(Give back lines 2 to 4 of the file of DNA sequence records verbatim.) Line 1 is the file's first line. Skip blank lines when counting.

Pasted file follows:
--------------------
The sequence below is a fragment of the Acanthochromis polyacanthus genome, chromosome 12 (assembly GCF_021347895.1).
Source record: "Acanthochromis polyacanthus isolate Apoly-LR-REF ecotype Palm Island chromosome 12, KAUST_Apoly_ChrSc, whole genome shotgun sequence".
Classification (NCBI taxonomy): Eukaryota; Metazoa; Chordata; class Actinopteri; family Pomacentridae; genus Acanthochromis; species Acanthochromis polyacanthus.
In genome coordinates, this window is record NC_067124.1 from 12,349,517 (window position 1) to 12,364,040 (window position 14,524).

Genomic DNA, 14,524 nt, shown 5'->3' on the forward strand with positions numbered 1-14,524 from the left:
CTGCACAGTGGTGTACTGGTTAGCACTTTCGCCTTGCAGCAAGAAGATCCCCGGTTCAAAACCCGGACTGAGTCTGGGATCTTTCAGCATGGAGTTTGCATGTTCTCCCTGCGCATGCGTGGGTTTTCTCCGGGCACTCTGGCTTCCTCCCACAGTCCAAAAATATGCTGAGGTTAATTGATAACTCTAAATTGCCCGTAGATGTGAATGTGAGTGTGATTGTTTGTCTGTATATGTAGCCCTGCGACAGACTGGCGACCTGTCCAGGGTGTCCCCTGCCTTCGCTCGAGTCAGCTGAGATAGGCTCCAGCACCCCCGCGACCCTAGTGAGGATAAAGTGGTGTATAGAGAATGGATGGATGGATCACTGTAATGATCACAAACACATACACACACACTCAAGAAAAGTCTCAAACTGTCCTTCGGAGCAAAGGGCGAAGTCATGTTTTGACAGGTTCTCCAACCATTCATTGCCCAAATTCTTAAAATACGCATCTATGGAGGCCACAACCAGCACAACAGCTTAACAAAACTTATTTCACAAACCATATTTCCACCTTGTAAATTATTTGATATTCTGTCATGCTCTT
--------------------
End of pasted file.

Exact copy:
Source record: "Acanthochromis polyacanthus isolate Apoly-LR-REF ecotype Palm Island chromosome 12, KAUST_Apoly_ChrSc, whole genome shotgun sequence".
Classification (NCBI taxonomy): Eukaryota; Metazoa; Chordata; class Actinopteri; family Pomacentridae; genus Acanthochromis; species Acanthochromis polyacanthus.
In genome coordinates, this window is record NC_067124.1 from 12,349,517 (window position 1) to 12,364,040 (window position 14,524).